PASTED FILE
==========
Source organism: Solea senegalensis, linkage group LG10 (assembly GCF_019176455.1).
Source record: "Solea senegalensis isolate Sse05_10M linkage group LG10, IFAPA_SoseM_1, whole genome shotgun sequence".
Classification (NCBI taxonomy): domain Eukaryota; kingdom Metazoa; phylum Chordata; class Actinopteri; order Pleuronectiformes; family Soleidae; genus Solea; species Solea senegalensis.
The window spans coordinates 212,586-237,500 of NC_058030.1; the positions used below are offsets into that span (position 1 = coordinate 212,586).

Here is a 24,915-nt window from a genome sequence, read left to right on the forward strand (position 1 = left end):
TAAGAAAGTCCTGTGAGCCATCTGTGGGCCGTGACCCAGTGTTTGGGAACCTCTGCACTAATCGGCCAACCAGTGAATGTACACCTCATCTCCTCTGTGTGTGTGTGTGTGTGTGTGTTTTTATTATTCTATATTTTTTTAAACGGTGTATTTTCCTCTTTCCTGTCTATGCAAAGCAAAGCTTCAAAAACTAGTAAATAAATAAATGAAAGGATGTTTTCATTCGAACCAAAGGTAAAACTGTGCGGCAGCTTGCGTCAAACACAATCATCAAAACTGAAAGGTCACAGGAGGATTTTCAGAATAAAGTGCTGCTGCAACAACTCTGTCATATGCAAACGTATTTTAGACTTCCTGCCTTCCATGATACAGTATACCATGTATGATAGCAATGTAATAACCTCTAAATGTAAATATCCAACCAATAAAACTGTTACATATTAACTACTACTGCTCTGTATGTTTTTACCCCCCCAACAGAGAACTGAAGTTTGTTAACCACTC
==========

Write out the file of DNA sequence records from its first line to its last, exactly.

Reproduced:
Source organism: Solea senegalensis, linkage group LG10 (assembly GCF_019176455.1).
Source record: "Solea senegalensis isolate Sse05_10M linkage group LG10, IFAPA_SoseM_1, whole genome shotgun sequence".
Classification (NCBI taxonomy): domain Eukaryota; kingdom Metazoa; phylum Chordata; class Actinopteri; order Pleuronectiformes; family Soleidae; genus Solea; species Solea senegalensis.
The window spans coordinates 212,586-237,500 of NC_058030.1; the positions used below are offsets into that span (position 1 = coordinate 212,586).

Here is a 24,915-nt window from a genome sequence, read left to right on the forward strand (position 1 = left end):
TAAGAAAGTCCTGTGAGCCATCTGTGGGCCGTGACCCAGTGTTTGGGAACCTCTGCACTAATCGGCCAACCAGTGAATGTACACCTCATCTCCTCTGTGTGTGTGTGTGTGTGTGTGTTTTTATTATTCTATATTTTTTTAAACGGTGTATTTTCCTCTTTCCTGTCTATGCAAAGCAAAGCTTCAAAAACTAGTAAATAAATAAATGAAAGGATGTTTTCATTCGAACCAAAGGTAAAACTGTGCGGCAGCTTGCGTCAAACACAATCATCAAAACTGAAAGGTCACAGGAGGATTTTCAGAATAAAGTGCTGCTGCAACAACTCTGTCATATGCAAACGTATTTTAGACTTCCTGCCTTCCATGATACAGTATACCATGTATGATAGCAATGTAATAACCTCTAAATGTAAATATCCAACCAATAAAACTGTTACATATTAACTACTACTGCTCTGTATGTTTTTACCCCCCCAACAGAGAACTGAAGTTTGTTAACCACTC